Most vegetable gardens will be affected by potato blight at some stage. Fortunately, there are measures you can take to treat and prevent it.
What is potato blight?
Potato blight (Phytophthorci Infestans) or ‘late blight’ is a devastating fungus disease which spreads rapidly in wet weather. Like a mildew disease, to which it is related, it attacks the foliage but can get washed down to damage the tubers. Blight also attacks tomatoes, and has been recorded on aubergines. Related plants like peppers seem immune.
How do I recognise potato blight?
The first signs are small, dark spots, often on the edges of the leaves. If the weather is wet, a white mould surrounds these spots, usually beneath the Leaf. This shows that spores are being produced. The spots grow, covering the whole leaf. They also spread on to stems. Infected tubers have brown and purple skin blotches that go into the flesh of the tuber. The flesh is brown/red and granular. Infected tubers may shrivel and dry, but are often infected by rotting organisms and liquefy in storage, smelling strongly and contaminating other tubers.
Could I mistake it for anything else?
‘Early blight’ also blackens leaves, but with concentric rings of darkened leaf. It usually attacks older leaves and does little damage. Viral diseases can also speckle leaves with black spots and stunt growth. Tubers can be infected with scab, spots, rots and gangrene. The spots and rots can be difficult to tell apart from blight as the end result, a liquefied potato, is the same. Fortunately, the same countermeasures apply.
When should I expect an attack?
Blight can develop if the temperature is 10°C plus for two days with high humidity. In these conditions, the disease spreads rapidly. In hot, dry weather it temporarily ‘dries up’, but breaks out again if conditions become favourable. This typically happens during early summer in the west and late summer in the east. At these times, be ready to apply preventative sprays.
How can I avoid it?
Dig out as many tubers as you can when you gather the potatoes. At the of the season, remove all potato tubers even tiny ones and destroy them. Digging over the plot so frost can get at and kill any tubers left behind will help. Throw away, burn or bury deeply any leftover or rotting tubers from storage, so they can’t grow the following year. Protect new crops by earthing up well. A layer of soil will protect tubers from spores falling from infected foliage.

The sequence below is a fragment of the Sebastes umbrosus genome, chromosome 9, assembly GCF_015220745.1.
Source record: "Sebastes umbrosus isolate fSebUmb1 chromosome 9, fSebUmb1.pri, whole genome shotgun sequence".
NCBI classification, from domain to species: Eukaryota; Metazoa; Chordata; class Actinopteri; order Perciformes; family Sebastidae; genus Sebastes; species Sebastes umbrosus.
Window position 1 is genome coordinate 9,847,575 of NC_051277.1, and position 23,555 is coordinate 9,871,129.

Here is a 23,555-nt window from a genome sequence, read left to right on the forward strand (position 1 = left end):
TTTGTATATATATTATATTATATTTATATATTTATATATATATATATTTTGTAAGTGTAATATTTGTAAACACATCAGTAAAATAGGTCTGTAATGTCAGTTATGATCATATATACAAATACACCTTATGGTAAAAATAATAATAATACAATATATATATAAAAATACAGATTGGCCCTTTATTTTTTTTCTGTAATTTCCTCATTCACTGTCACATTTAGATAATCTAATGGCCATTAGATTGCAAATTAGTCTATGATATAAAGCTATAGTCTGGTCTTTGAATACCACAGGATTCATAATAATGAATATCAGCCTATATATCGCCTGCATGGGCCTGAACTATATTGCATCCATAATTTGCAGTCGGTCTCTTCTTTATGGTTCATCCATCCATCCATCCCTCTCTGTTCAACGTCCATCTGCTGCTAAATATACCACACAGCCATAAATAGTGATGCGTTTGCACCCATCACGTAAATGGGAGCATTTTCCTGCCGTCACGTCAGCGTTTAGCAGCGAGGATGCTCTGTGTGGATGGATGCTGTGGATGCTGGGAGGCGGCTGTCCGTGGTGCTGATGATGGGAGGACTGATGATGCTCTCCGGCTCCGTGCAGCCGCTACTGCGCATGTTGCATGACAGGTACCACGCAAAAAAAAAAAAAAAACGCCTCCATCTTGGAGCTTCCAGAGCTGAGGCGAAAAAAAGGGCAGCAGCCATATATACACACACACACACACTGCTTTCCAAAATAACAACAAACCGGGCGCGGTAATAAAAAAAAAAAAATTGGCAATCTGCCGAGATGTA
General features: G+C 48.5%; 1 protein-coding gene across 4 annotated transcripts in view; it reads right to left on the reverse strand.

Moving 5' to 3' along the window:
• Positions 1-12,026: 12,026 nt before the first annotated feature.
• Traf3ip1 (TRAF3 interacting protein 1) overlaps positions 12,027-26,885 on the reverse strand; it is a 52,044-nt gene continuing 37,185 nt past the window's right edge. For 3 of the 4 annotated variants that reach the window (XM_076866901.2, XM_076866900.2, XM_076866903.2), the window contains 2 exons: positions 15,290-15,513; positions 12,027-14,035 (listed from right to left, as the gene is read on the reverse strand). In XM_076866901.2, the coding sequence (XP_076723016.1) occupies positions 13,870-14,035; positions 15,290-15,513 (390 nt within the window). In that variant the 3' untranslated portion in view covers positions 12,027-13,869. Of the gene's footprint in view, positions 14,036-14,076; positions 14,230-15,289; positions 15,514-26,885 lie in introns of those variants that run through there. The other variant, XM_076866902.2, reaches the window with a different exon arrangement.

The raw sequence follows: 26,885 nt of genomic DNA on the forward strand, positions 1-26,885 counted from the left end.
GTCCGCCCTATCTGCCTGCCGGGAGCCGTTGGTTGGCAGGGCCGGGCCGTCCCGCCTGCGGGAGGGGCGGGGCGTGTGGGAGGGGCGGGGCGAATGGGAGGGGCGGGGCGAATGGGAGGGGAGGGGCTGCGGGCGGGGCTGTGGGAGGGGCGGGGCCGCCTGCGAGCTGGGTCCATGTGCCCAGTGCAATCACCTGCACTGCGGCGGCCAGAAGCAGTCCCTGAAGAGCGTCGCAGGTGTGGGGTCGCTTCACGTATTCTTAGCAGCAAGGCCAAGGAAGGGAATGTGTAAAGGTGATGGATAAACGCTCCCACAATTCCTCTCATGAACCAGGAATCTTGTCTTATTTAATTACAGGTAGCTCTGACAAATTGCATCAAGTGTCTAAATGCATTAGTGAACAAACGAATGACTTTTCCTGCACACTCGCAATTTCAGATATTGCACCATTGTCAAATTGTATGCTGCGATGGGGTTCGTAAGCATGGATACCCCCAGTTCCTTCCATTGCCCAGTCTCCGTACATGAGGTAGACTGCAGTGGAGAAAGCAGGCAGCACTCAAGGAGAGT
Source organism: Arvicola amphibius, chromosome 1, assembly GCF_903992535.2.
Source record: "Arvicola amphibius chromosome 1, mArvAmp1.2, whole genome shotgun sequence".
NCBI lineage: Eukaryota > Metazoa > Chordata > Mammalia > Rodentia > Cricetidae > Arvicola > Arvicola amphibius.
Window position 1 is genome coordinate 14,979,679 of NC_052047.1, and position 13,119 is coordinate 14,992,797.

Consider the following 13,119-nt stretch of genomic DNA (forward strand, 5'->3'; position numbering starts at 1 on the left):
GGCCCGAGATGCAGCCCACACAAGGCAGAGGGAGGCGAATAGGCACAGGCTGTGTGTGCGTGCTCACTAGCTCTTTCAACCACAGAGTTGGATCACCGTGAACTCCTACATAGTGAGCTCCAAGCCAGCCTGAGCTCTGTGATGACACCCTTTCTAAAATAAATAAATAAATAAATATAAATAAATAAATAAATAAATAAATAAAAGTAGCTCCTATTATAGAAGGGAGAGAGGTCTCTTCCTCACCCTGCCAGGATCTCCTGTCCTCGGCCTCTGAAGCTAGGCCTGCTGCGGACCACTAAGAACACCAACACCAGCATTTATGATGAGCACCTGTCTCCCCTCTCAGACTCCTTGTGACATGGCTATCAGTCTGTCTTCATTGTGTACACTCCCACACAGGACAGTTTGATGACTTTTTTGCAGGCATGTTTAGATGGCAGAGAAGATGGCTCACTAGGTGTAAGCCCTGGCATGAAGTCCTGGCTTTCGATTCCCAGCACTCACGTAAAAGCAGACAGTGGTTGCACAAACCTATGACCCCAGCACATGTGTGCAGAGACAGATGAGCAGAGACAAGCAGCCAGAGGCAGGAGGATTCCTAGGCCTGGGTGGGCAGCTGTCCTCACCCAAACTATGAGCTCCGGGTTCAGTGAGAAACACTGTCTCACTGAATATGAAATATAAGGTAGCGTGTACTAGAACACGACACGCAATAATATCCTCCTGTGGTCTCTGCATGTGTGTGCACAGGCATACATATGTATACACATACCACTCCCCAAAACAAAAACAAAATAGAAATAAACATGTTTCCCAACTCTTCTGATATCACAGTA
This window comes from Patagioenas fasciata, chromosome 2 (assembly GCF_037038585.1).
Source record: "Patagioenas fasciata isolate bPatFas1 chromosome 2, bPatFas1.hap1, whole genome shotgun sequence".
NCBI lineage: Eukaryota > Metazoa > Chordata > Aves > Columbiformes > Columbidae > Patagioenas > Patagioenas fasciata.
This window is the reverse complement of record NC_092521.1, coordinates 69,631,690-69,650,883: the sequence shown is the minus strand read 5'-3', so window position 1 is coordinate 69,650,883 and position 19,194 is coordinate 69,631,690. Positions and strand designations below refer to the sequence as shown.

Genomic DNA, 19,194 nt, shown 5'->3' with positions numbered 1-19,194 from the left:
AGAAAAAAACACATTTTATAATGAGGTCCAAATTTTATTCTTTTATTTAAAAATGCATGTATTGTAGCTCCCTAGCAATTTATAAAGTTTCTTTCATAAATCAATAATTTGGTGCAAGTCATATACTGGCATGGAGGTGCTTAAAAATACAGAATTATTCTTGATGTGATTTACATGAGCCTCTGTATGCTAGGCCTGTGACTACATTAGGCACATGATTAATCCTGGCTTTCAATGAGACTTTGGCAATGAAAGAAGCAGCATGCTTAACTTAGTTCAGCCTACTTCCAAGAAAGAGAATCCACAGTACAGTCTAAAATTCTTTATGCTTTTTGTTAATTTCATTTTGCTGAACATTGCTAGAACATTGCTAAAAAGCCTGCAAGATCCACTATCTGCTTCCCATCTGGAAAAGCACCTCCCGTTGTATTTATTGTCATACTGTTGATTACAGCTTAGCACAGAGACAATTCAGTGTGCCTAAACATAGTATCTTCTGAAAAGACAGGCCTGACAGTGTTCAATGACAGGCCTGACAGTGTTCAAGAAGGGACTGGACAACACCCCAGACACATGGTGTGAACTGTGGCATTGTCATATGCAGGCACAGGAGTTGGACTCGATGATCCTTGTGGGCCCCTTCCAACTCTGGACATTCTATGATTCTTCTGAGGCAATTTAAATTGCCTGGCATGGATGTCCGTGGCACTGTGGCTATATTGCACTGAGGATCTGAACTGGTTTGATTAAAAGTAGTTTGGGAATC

Can potato blight be sprayed?
Spraying every 10-14 days using protective fungicides based on mancozeb or copper will prevent the disease from spreading. Since these sprays prevent but do not cure blight, you need to cover all the foliage, every time you spray. As blight is a problem most years, it is worth starting to spray regularly from early July. In bad years you can only expect spraying to prevent blight partially, but aim to keep the foliage going long enough for tubers to swell.
What should organic gardeners use?
Copper fungicide in moderation is considered to be acceptable for organic growing. Use it occasionally in conjunction with resistant varieties and early harvesting and you should find this gives adequate protection.
Can I rescue infected plants?
Cutting off infected foliage can prevent spores from reaching the tubers. Leave at Least two weeks between removing the foliage and lifting the tubers, so viable spores lurking on the soil surface don’t contaminate the tubers as you lift them. Store the tubers in dry, cool conditions to reduce the disease’s activity and subsequent rotting. Check the potatoes every month, to get rid of rotting ones.
Can potato blight be prevented?
Using certified disease-free seed potatoes and good garden hygiene will help to prevent blight, but the spores of the disease are carried on the breeze, so few gardens will escape. But you could try
covering the crop with an open-ended polythene tent to keep the foliage dry. Avoid high-nitrogen fertilizer, as this stimulates growth of soft, blight-susceptible foliage. To avoid the worst of blight
outbreaks you could also grow early or second-early varieties and lift before August.
Are there any resistant varieties?
Maincrop varieties with some resistance include ‘Cara’, ‘Cosmos’, ‘Lady Balfour’, ‘Pomeroy’,
‘Remarka’, ‘Romano’, ’Sante’, ‘Stirling’, ‘Valor’ and ‘Verity’